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Obesity, genomic ancestry, and socioeconomic variables in Latin American mestizos

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dc.contributor.author Ruderman, Anahi
dc.contributor.author Perez, Luis O.
dc.contributor.author Adhikari, Kaustubh
dc.contributor.author Navarro, Pablo
dc.contributor.author Ramallo, Virginia
dc.contributor.author Gallo, Carla
dc.contributor.author Poletti, Giovanni
dc.contributor.author Bedoya, Gabriel
dc.contributor.author Bortolini, Maria C.
dc.contributor.author Acuna-Alonzo, Victor
dc.contributor.author Canizales-Quinteros, Samuel
dc.contributor.author Rothhammer, Francisco
dc.contributor.author Ruiz-Linares, Andres
dc.contributor.author Gonzalez-Jose, Rolando
dc.date.accessioned 2019-07-04T17:00:20Z
dc.date.available 2019-07-04T17:00:20Z
dc.date.issued 2019
dc.identifier.uri https://hdl.handle.net/20.500.12866/6868
dc.description.abstract OBJECTIVES: This article aims to assess the contribution of genomic ancestry and socioeconomic status to obesity in a sample of admixed Latin Americans. METHODS: The study comprised 6776 adult volunteers from Brazil, Chile, Colombia, Mexico, and Peru. Each volunteer completed a questionnaire about socioeconomic variables. Anthropometric variables such as weight, height, waist, and hip circumference were measured to calculate body indices: body mass index, waist-to-hip ratio and waist-to-height ratio (WHtR). Genetic data were extracted from blood samples, and ancestry was estimated using chip genotypes. Multiple linear regression was used to evaluate the relationship between the indices and ancestry, educational level, and economic well-being. The body indices were dichotomized to obesity indices by using appropriate thresholds. Odds ratios were calculated for each obesity index. RESULTS: The sample showed high percentages of obesity by all measurements. However, indices did not overlap consistently when classifying obesity. WHtR resulted in the highest prevalence of obesity. Overall, women with low education level and men with high economic wellness were more likely to be obese. American ancestry was statistically associated with obesity indices, although to a lesser extent than socioeconomic variables. CONCLUSIONS: The proportion of obesity was heavily dependent on the index and the population. Genomic ancestry has a significant influence on the anthropometric measurements, especially on central adiposity. As a whole, we detected a large interpopulation variation that suggests that better approaches to overweight and obesity phenotypes are needed in order to obtain more precise reference values. en_US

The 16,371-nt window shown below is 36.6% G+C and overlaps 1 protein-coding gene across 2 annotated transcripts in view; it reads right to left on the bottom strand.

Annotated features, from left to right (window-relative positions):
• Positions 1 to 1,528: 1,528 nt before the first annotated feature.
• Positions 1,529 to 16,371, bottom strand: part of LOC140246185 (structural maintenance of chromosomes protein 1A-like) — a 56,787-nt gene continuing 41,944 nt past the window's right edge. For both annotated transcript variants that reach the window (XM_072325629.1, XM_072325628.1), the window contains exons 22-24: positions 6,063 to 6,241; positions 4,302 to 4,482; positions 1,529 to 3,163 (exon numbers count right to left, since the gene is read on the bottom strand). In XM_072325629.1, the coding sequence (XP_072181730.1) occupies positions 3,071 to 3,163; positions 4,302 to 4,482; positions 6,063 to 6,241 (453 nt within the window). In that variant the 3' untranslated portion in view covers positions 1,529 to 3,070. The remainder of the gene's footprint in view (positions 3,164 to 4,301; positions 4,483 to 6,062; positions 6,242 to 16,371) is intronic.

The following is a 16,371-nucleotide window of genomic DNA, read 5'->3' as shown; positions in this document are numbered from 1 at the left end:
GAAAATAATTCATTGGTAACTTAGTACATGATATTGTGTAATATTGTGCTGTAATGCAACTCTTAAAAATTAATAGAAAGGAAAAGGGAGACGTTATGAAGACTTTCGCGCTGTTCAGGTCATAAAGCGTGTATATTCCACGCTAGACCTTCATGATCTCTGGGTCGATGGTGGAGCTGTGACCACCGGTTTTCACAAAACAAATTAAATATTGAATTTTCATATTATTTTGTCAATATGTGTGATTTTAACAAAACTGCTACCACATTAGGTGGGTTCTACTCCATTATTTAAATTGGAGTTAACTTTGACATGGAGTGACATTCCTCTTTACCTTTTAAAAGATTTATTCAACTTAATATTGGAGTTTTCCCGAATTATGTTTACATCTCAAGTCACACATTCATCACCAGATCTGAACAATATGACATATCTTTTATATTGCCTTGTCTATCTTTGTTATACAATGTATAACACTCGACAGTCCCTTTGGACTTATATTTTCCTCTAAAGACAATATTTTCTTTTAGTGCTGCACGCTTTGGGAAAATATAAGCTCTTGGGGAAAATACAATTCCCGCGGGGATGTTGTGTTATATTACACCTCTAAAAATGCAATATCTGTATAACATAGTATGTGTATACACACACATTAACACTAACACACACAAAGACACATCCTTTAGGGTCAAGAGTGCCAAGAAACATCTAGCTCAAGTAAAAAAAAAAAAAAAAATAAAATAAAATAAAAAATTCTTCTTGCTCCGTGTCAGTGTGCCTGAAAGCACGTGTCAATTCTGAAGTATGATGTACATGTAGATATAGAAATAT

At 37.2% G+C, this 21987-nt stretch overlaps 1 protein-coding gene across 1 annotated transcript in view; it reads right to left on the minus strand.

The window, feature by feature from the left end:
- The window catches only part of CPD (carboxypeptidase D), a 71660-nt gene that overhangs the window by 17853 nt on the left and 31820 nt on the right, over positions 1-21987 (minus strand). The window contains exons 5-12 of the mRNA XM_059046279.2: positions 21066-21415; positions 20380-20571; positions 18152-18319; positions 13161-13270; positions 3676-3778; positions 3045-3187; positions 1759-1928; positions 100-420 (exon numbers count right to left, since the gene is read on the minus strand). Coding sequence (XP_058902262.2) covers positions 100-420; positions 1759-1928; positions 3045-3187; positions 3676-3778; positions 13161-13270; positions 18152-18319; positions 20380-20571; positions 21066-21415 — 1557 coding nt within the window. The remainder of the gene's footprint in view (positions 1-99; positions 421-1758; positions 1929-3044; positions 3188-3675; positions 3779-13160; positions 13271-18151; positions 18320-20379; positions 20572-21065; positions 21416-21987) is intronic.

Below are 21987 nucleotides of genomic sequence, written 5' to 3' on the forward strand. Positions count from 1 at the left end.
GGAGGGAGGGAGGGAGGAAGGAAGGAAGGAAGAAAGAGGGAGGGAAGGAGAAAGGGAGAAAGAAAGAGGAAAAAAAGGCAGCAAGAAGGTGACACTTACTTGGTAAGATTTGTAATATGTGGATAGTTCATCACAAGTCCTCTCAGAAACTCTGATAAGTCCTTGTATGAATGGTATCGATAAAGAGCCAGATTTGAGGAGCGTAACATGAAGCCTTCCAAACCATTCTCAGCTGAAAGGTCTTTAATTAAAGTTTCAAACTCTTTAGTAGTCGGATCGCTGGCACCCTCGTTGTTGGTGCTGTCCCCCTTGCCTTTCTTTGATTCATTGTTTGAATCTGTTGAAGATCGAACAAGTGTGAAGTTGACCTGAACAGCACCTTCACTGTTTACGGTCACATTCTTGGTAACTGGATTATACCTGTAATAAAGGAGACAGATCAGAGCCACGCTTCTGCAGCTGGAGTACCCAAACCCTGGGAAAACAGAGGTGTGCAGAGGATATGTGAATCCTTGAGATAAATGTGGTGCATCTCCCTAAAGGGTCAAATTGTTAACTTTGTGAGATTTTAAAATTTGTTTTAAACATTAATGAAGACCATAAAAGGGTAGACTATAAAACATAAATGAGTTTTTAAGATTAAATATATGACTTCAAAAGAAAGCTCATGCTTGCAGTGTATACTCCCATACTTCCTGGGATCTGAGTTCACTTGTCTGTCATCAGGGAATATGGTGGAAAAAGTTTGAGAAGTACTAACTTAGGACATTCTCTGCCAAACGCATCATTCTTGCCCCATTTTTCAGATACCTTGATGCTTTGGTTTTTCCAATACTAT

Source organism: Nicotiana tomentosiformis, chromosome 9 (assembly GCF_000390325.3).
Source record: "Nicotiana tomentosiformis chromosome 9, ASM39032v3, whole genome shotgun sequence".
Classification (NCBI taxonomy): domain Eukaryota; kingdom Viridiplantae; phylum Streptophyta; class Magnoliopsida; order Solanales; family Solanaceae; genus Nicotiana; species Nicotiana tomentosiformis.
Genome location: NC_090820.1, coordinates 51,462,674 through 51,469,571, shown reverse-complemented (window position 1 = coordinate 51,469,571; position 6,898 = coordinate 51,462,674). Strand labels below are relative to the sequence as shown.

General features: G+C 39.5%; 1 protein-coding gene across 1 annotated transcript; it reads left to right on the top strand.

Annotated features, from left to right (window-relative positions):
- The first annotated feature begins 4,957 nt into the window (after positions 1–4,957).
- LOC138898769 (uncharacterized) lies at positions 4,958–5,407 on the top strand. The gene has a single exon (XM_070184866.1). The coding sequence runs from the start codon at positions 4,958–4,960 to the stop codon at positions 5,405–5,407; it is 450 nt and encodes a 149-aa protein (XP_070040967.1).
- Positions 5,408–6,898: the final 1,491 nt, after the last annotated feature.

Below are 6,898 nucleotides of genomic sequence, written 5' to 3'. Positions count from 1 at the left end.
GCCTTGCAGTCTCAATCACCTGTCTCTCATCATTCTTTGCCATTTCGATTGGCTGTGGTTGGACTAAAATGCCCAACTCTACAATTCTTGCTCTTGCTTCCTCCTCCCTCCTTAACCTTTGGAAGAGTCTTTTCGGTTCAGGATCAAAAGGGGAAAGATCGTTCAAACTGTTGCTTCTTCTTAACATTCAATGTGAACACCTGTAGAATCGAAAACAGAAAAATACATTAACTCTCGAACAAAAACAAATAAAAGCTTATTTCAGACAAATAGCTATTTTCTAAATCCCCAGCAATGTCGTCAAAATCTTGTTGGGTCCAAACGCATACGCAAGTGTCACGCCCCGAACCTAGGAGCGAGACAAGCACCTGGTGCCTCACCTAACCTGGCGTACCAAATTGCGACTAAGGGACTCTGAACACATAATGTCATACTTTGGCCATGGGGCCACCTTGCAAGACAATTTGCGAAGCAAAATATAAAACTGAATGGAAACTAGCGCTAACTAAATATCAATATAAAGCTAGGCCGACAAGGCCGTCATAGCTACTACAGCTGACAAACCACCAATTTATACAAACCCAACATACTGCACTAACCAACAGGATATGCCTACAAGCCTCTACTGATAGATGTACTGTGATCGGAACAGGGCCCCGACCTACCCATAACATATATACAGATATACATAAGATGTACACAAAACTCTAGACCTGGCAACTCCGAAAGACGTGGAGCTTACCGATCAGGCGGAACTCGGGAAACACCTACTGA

dc.language.iso eng
dc.publisher Wiley
dc.relation.ispartof urn:issn:1520-6300
dc.rights info:eu-repo/semantics/restrictedAccess
dc.rights.uri https://creativecommons.org/licenses/by-nc-nd/4.0/deed.es
dc.subject genomic ancestry en_US
dc.subject socioeconomic status en_US
dc.subject obesity en_US
dc.subject body mass index en_US
dc.subject waist-to-hip ratio en_US
dc.subject waist-to-height ratio en_US
dc.subject chip genotypes en_US
dc.title Obesity, genomic ancestry, and socioeconomic variables in Latin American mestizos en_US
dc.type info:eu-repo/semantics/review
dc.identifier.doi https://doi.org/10.1002/ajhb.23278
dc.subject.ocde https://purl.org/pe-repo/ocde/ford#3.02.00 es_PE
dc.subject.ocde https://purl.org/pe-repo/ocde/ford#3.01.01

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